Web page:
Another technology I’m interested in is smart contracts, and I think it’s because I envisioned that enabling new kinds of uses that aren’t even in the public consciousness yet.

 

[0:05:23.2] JM: Right. Yeah, and we’ll get into that. We’ll get into the smart contract application. I’m particularly interested in what Zcash enables with regard to smart contracts. Let’s continue with a little bit of history and context. Zcash was founded by your brother Zooko, who had worked on cryptocurrency related stuff since the 90s. What kind of discussion did you have with him when Bitcoin came out and started to gain traction, because I’m sure he was excited about it then. What were the conversations you were having with him back then?

 

[0:05:56.5] NW: Yeah. When I recall conversations about cryptocurrency, I remember a time before I had heard about Bitcoin when I had discussions with my brother, Zooko, and some other folks, just friends, about the potential to have an internet governed currency.

 

I remember the first time I heard about Bitcoin, it was in a discussion with a group of folks out to dinner and Zooko was there, and one of my friends was really excited about it in describing it. I asked Zooko if he had heard about, and he said, “Yeah. Well, it seems kind of interesting, but it has this strange consensus thing, and I’m not so sure I like that.” It didn’t fit his sort of design philosophy. That’s the first comment I remember hearing him make about it.

 

Pretty quickly, within a couple of weeks, or a month or two, it kept coming up in conversations between us and also with other friends. It’s sort of — From my perspective in my community, it sort of overtook the community like a wildfire, your particular waiting time, where everyone was talking about. In fact, I remember being on a discussion board to go to a hacker camp called ToorCamp, and people were arranging rides. One of the ride carpooling things had a list of rules, and the last rule was, “No discussions about Bitcoin on this drive please.” That was like, for me, an indication of the times how much excitement there was.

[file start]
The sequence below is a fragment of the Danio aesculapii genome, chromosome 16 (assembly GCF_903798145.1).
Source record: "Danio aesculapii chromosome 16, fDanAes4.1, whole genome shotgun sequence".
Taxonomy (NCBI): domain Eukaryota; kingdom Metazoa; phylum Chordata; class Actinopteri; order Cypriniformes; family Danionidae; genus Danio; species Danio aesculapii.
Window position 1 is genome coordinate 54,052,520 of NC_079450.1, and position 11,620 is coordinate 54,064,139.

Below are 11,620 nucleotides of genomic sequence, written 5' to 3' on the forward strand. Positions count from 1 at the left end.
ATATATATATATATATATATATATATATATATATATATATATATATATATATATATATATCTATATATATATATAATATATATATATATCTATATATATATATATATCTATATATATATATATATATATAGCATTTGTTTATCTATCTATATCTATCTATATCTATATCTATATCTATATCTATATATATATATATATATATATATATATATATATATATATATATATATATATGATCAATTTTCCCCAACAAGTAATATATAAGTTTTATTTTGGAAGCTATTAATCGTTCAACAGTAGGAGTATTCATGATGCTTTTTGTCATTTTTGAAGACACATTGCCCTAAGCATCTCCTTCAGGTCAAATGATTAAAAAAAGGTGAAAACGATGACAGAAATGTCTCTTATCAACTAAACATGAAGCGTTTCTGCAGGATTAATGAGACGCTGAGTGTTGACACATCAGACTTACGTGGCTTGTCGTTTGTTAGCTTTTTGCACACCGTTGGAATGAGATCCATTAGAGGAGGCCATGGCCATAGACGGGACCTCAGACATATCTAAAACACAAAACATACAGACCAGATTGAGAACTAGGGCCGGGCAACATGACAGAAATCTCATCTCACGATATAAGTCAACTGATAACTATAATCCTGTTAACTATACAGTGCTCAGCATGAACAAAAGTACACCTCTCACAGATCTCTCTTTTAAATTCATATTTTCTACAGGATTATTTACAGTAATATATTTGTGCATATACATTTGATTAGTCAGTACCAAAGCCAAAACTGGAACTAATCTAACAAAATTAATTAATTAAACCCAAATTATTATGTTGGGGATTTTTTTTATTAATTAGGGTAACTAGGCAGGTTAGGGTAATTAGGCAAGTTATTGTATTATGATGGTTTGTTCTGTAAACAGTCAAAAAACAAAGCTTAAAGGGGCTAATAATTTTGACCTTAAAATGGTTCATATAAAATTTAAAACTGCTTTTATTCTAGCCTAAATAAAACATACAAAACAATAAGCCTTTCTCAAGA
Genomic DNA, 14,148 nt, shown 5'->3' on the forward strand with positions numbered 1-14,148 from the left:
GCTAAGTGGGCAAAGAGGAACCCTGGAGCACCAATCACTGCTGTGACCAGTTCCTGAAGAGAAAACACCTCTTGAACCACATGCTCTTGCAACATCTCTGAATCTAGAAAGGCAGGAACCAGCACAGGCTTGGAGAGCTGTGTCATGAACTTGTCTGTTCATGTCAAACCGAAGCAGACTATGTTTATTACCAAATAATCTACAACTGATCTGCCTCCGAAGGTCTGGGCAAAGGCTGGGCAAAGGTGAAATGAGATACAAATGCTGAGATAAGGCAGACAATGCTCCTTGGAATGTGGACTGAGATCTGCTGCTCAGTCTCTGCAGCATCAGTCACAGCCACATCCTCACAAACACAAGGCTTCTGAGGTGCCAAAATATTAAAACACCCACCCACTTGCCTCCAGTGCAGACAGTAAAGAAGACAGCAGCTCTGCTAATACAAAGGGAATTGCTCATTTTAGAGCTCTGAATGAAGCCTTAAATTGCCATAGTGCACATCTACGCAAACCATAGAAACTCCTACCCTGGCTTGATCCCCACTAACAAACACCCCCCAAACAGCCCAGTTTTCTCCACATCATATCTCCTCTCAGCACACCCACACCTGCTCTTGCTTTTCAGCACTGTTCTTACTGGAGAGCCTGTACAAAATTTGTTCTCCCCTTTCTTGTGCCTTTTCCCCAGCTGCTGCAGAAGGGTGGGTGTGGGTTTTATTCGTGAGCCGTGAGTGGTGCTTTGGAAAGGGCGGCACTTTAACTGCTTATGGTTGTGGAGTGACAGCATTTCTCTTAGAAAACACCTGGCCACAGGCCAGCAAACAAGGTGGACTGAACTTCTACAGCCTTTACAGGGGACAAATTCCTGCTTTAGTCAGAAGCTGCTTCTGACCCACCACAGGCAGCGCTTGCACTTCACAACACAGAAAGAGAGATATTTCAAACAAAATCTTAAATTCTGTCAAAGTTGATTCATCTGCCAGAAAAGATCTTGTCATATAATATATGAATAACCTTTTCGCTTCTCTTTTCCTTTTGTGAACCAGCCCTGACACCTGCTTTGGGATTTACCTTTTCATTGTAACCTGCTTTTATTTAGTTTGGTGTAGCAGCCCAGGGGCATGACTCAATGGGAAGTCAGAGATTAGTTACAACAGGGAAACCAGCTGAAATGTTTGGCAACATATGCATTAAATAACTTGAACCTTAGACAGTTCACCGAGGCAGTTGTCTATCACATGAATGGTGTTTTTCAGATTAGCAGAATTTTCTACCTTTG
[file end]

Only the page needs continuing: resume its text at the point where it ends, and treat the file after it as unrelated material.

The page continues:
[0:07:37.6] JM: Why did the consensus protocol seem implausible at the time?

 

[0:07:41.9] NW: Yeah, that’s a good question. I think a lot of people — It took them a while to wrap their heads around, and maybe for some people, they still haven’t — I think some people gave up and just sort of wrote Bitcoin off. For the people who stuck around and for the network itself, it’s obviously working, because it’s many years old without any major design disasters.

 

[0:08:08.5] JM: Yeah.

 

[0:08:09.5] NW: I think one thing that may trip people up is that the selection of the winning block seems so random. That’s actually a valuable quality. In a first description, like if I’m talking to nontechnical friends, it just seems kind of crazy that you would follow a random stranger’s advice about what should be in the ledger. It just doesn’t seem like that could possibly work.

 

[0:08:37.0] JM: It’s funny, it’s just one of these things that, at scale, it makes a ton of sense. In small sample sizes, it looks sort of crazy. At scale, it averages out to making sense.

 

[0:08:49.4] NW: One other aspect to that that I think trips a lot of people up is the incentives, like, “Why should I use this block that a stranger told me about?” It’s a sort of a self-fulfilling prophecy, it’s because everyone else will, because those are the rules that they’re following, and because you know people are following those rules, that’s why you will follow the rules. They’re sort of these almost circular seeming reasoning that trips a lot of people up in my experience.

 

[0:09:18.3] JM: What are some of the important features that Bitcoin has been unable to implement? Obviously, we’ve seen Bitcoin has gained traction, but, clearly, there is room for other cryptocurrencies. What are the important features that it hasn’t been able to implement?